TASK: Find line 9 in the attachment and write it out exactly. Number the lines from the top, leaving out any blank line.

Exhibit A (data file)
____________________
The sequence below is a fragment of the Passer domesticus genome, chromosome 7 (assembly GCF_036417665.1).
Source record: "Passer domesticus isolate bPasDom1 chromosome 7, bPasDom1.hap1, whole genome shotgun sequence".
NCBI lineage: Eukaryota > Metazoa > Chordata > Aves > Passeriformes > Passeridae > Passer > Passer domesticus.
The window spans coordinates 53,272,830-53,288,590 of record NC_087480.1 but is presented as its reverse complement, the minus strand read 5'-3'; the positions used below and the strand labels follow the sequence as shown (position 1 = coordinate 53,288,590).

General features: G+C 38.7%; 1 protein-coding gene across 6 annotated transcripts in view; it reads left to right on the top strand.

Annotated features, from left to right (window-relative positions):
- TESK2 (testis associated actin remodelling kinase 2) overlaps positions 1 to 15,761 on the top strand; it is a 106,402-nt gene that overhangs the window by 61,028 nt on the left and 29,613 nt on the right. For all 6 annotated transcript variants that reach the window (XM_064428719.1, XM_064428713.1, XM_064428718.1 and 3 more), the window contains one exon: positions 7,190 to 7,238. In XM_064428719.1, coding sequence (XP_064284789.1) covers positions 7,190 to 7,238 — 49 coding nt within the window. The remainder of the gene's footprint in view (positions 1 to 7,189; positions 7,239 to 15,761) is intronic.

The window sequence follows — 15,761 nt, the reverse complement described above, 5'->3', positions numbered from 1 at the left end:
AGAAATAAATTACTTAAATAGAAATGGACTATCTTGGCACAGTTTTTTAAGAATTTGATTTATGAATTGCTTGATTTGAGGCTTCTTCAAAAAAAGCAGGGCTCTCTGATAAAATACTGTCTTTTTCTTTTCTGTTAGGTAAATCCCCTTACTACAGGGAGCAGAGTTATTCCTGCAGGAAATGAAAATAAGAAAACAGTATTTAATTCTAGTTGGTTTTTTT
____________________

AGAAATAAATTACTTAAATAGAAATGGACTATCTTGGCACAGTTTTTTAAGAATTTGATTTATGAATTGCTTGATTTGAGGCTTCTTCAAAAAAAGCAGGGCTCTCTGATAAAATACTGTCTTTTTCTTTTCTGTTAGGTAAATCCCCTTACTACAGGGAGCAGAGTTATTCCTGCAGGAAATGAAAATAAGAAAACAGTATTTAATTCTAGTTGGTTTTTTT